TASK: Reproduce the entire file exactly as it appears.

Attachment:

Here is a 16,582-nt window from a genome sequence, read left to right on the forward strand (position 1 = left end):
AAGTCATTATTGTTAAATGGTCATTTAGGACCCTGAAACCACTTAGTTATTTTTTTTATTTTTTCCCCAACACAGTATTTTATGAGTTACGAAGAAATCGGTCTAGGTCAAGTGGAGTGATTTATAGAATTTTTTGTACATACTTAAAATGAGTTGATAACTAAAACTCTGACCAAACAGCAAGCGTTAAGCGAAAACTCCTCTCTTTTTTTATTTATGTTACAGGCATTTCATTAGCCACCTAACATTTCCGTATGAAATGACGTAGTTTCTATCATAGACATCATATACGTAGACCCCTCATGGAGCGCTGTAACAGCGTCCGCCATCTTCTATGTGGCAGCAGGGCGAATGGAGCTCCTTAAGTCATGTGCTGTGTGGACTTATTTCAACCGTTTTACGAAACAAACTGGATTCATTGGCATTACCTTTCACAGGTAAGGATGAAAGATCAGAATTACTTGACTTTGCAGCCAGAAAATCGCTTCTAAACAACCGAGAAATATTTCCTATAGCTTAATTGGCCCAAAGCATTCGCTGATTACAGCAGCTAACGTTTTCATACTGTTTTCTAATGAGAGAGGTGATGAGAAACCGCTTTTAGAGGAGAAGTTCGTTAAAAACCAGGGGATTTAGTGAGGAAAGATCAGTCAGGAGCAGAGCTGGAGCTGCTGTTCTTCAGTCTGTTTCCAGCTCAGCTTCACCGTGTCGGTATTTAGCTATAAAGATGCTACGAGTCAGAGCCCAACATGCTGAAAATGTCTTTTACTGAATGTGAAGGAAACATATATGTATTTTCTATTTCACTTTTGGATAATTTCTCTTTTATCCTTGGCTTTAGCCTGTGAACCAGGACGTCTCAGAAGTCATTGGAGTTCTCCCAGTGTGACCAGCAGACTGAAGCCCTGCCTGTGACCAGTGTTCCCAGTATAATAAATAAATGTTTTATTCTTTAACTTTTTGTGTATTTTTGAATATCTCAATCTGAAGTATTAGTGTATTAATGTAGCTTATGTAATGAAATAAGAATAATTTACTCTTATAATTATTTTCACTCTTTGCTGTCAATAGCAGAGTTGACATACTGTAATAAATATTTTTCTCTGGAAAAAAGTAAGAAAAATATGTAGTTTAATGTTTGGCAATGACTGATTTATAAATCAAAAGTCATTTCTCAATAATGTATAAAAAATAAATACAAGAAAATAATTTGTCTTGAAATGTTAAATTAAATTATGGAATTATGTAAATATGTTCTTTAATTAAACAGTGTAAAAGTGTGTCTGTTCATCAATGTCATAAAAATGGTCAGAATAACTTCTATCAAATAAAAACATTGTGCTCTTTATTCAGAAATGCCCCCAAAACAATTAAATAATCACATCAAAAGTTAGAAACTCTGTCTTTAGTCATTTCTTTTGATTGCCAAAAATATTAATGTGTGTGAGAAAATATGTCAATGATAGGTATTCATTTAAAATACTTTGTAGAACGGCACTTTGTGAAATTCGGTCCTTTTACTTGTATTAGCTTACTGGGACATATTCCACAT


Here is a 16,582-nt window from a genome sequence, read left to right on the forward strand (position 1 = left end):
AAGTCATTATTGTTAAATGGTCATTTAGGACCCTGAAACCACTTAGTTATTTTTTTTATTTTTTCCCCAACACAGTATTTTATGAGTTACGAAGAAATCGGTCTAGGTCAAGTGGAGTGATTTATAGAATTTTTTGTACATACTTAAAATGAGTTGATAACTAAAACTCTGACCAAACAGCAAGCGTTAAGCGAAAACTCCTCTCTTTTTTTATTTATGTTACAGGCATTTCATTAGCCACCTAACATTTCCGTATGAAATGACGTAGTTTCTATCATAGACATCATATACGTAGACCCCTCATGGAGCGCTGTAACAGCGTCCGCCATCTTCTATGTGGCAGCAGGGCGAATGGAGCTCCTTAAGTCATGTGCTGTGTGGACTTATTTCAACCGTTTTACGAAACAAACTGGATTCATTGGCATTACCTTTCACAGGTAAGGATGAAAGATCAGAATTACTTGACTTTGCAGCCAGAAAATCGCTTCTAAACAACCGAGAAATATTTCCTATAGCTTAATTGGCCCAAAGCATTCGCTGATTACAGCAGCTAACGTTTTCATACTGTTTTCTAATGAGAGAGGTGATGAGAAACCGCTTTTAGAGGAGAAGTTCGTTAAAAACCAGGGGATTTAGTGAGGAAAGATCAGTCAGGAGCAGAGCTGGAGCTGCTGTTCTTCAGTCTGTTTCCAGCTCAGCTTCACCGTGTCGGTATTTAGCTATAAAGATGCTACGAGTCAGAGCCCAACATGCTGAAAATGTCTTTTACTGAATGTGAAGGAAACATATATGTATTTTCTATTTCACTTTTGGATAATTTCTCTTTTATCCTTGGCTTTAGCCTGTGAACCAGGACGTCTCAGAAGTCATTGGAGTTCTCCCAGTGTGACCAGCAGACTGAAGCCCTGCCTGTGACCAGTGTTCCCAGTATAATAAATAAATGTTTTATTCTTTAACTTTTTGTGTATTTTTGAATATCTCAATCTGAAGTATTAGTGTATTAATGTAGCTTATGTAATGAAATAAGAATAATTTACTCTTATAATTATTTTCACTCTTTGCTGTCAATAGCAGAGTTGACATACTGTAATAAATATTTTTCTCTGGAAAAAAGTAAGAAAAATATGTAGTTTAATGTTTGGCAATGACTGATTTATAAATCAAAAGTCATTTCTCAATAATGTATAAAAAATAAATACAAGAAAATAATTTGTCTTGAAATGTTAAATTAAATTATGGAATTATGTAAATATGTTCTTTAATTAAACAGTGTAAAAGTGTGTCTGTTCATCAATGTCATAAAAATGGTCAGAATAACTTCTATCAAATAAAAACATTGTGCTCTTTATTCAGAAATGCCCCCAAAACAATTAAATAATCACATCAAAAGTTAGAAACTCTGTCTTTAGTCATTTCTTTTGATTGCCAAAAATATTAATGTGTGTGAGAAAATATGTCAATGATAGGTATTCATTTAAAATACTTTGTAGAACGGCACTTTGTGAAATTCGGTCCTTTTACTTGTATTAGCTTACTGGGACATATTCCACAT